Many of you already heard of VMware Application Catalog, right? No? Let's get into some details then. But first, let's talk about why would it be interesting to use VMware application catalog in your organization.
As you know, the applications and their architecture is getting more and more complicated over time. In fact, the time when we had some simple architectures for apps, are gone. Today's application and their environment looks pretty much like this. It's not easy to build, secure and maintain.
You have container based apps, the components that are deployed in different clouds.
Copyrights for these images are owned by VMware.
There are new regulations and best security practices within the industry, were introduced. There is SLSA, Executive order 13028 Section 4 or NIST SSDF (dev framework) or NIST Security measures for critical software, Cloud Native Security (CNCF) or Secure Software Factory White Paper (CNCF), plus many more. Those regulations are here to help to manage the risk.
The journey start when you need to get your software from trusted partner (not from some uncontrolled internet resource). You'd want to minimize the number of deployed versions and standardize app configuration as well as security hardening.
Then you'll need to test several versions of all target platforms and determine CVE impacts. Also, you'll need to think of keeping of applications up-to-date.
Free Bitnami Application Catalog (By VMware)
Perhaps you don't know, but there is a free, open-source catalog of more than 140 packaged Open Source applications at Bitnami (by VMware) that are available in different formats (containers, Help Charts or as a VMs). Those applications are available to developers on different platforms, such as:
- Docker Hub
- AWS Marketplace
- VMware Marketplace
- Azure Marketplace
- Tanzu Mission Control
- VMware Cloud Director
Bitnami is free software provided and maintained by VMware, for developers.
Bitnami apps are great, but when you think about production, a support, customization, defined SLOs for upgrades etc, then you'll need a more professional and more developped offering which includes this. That's where comes VAC.
What's the difference between Bitnami and VMware Application Catalog (VAC)?
VMware application catalog is the enterprise version of the Bitnami Catalog for production use. In fact, the VMware Application Catalog is delivered via VMware’s Cloud Services Portal (CSP). You can have your own private catalog of custom packaged open-source application components that are maintained and tested (by VMware) to be used in production environment.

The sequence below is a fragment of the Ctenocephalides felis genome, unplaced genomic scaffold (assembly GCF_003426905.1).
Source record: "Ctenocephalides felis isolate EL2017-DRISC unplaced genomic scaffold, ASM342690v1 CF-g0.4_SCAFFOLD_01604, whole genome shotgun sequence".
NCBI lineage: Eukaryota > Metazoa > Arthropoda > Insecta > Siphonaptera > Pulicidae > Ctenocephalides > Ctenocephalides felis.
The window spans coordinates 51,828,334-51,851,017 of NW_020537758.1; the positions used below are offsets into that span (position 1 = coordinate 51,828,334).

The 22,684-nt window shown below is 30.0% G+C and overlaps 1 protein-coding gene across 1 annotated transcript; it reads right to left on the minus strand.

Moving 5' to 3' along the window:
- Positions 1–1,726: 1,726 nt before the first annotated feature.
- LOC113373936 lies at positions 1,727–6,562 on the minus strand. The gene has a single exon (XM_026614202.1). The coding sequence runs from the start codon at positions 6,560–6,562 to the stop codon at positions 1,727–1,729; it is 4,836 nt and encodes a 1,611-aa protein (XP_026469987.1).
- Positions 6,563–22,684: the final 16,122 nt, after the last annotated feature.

You can find VAC at https://app-catalog.vmware.com/catalog
It is a customizable version of Bitnami catalog, but with functions such as monitoring of upstream source code changes that triggers rebuild, test and update. The components, language routines and supporting apps are pretty high level. (Postgres, NGiNX, Kafka….)
How does VMware Application Catalog (VAC) Work?
When you subscribe to the VAC, you control the catalog itself, you become an administrator of your catalog. You chose the applications, the components and the destinations platforms. You chose the upstream components that you want to customize. You can install special tools and customize the application to fit your organization's need.
The high-end view looks like this.
Here is a detailed image from the process where you can see how you build then package, scan, test, sign and publish your application.
Possibility to build Custom Recipes
The custom recipes are created by VMware for each application. In many cases it includes multi-node configurations, for VMs, they provide VM's configuration. The recipe sources are provided to support audit requirements.
The recipes provide consistent security hardening and simplify deployment using preset defaults for most config values. They standardize configuration settings for establishing a configuration base.
Continuous Application Upgrades
The applications are monitored and (if necessary) rebuilt on a daily basis. They're also tested and delivered to the customer's catalog.
By using VMware Photon OS for the base it has the lowest possible risk as the OS is maintained and patched by VMware, all application Common Vulnerabilities and Exposures (CVEs) are reviewed for relevance.
They're also verified for air-gapped deployments. They're also FIPs 140-2 Compliant (for those supported).
A very large choice of OSes. You can also provide your own custom image.
VAC in the summary
Check out VAC here:
You can find VAC at https://app-catalog.vmware.com/catalog
We've seen a demo during our briefing with VMware. It's difficult for me to describe all of what we've seen. There are some Youtube videos I can link here if you like to see how does this looks like:
- VMware Application Catalog Demo
- PostgreSQL OVA Image Packaged by Bitnami in Production Using VMware Application Catalog
- VMware Application Catalog Integration into VMware Marketplace
For enterprise customers, admins willing to deliver streamlined, secured and up-to-date applications and have their own managed app catalogue, the VAC is the way to go. It frees some of the admin's tasks such as re-building the latest version and maintaining the security for the environment.
The VMware Application Catalog provides users with a free 90-day trial period. When this period is about to end, users will see a message when accessing their VMware Application Catalog accounts: “Your trial is going to expire”.
This was only a high level overview of VMware application catalog and if you intend to test it, you have a good overview what you can expect to do.
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